May 24, 2021:
A maritime museum in the U.S. (Arkansas) has found a novel way to raise money to maintain its main exhibit, the Razorback, a former U.S. Navy diesel-electric submarine that entered service in 1944. The museum offers sleepovers on the sub. This costs $40 per person and all those participating must be at least five years old and physically capable of climbing up and down the internal ladders that get you down to the refurbished crew berthing (living) area. Groups of at least ten and up to 35 are permitted. One adult is required for every five younger (under 18) guests. The submarine sleepovers have proved popular in Arkansas and beyond. The museum also includes one of the tugboats that survived the Japanese attack on Pearl Harbor on December 7, 1941 and participated in the rescue efforts during and after the attack. Other museum exhibits include artifacts from former warships (a battleship and nuclear-powered cruiser) named after Arkansas. The museum is a rare inland museum ship facility, located on the Arkansas River, a 2,300 kilometers long tributary to the Mississippi River.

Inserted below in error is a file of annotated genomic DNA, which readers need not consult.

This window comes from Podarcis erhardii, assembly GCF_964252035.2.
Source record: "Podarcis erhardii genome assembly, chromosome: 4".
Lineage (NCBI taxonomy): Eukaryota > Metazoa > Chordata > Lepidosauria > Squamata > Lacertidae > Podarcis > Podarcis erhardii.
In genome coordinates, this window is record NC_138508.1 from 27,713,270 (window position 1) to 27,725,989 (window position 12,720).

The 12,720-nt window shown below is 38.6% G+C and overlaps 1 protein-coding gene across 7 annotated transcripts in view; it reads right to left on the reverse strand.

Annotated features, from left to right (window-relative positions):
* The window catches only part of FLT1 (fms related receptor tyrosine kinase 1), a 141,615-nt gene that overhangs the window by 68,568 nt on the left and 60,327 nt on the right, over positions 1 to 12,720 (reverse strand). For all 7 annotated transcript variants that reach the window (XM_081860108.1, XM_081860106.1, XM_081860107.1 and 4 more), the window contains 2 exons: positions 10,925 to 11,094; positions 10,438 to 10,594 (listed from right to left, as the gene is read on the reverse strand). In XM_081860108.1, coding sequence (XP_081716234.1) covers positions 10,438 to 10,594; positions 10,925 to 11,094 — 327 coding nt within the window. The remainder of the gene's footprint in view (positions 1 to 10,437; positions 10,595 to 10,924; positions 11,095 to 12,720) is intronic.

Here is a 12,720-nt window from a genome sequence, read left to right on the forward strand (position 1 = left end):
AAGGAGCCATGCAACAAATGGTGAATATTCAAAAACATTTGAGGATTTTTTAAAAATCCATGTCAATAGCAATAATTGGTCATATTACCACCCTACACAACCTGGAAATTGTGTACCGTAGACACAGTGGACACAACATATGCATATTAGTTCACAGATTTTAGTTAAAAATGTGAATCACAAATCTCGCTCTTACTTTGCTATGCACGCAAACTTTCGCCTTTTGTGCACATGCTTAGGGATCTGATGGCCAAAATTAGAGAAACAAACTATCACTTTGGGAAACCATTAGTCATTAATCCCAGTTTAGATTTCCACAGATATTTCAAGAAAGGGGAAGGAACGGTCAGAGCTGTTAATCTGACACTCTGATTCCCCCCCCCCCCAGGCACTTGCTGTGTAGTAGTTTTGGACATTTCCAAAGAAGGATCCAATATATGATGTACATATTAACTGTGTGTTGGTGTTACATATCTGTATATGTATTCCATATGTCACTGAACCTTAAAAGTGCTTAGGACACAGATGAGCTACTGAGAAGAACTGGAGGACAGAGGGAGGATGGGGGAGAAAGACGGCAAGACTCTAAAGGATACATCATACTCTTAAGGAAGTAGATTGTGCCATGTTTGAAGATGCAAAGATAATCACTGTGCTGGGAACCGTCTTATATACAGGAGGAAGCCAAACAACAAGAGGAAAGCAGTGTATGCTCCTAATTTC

The Razorback was acquired by the Arkansas museum a year before the museum opened in 2005. For a sixty-year-old ship, the Razorback was in good shape and was easy to turn into a museum ship. That was because the Razorback was in service for 57 years and acquired by the museum soon after it finally retired. Razorback lasted for so long because it was one of the most modern World War II designs, served for only 17 months during World War II, and was present in Tokyo Bay when Japan signed the surrender document. A few months later Razorback was placed in active reserve, in a sheltered anchorage with other reserve ships and maintained so that it could quickly return to service. That it did in 1954 during the post-Korean War (1950-53) Cold War military expansion. Before returning to service Razorback underwent a major upgrade that increased her displacement 20 percent to 1,800 tons and added a lot of new equipment. Before retiring in 1970, the Razorback served off Vietnam and throughout the Pacific. Retirement was a formality so that Razorback could be transferred to Turkey, now a NATO ally and in need of modern warships to confront the Soviet Union. Turkey retired Razorback, now called the Muratreis in 2001 and made it available to maritime museums. The Arkansas naval museum was searching for an affordable World War II era ship and the former Razorback became the main attraction of the museum when it opened in 2005. The Turks had taken good care of the Razorback and it was one of those rare World War II era museum ships that still had a lot of original components, including the living spaces for a crew of 80. The crew quarters did not require a lot of work to reach modern accommodation standards for civilians.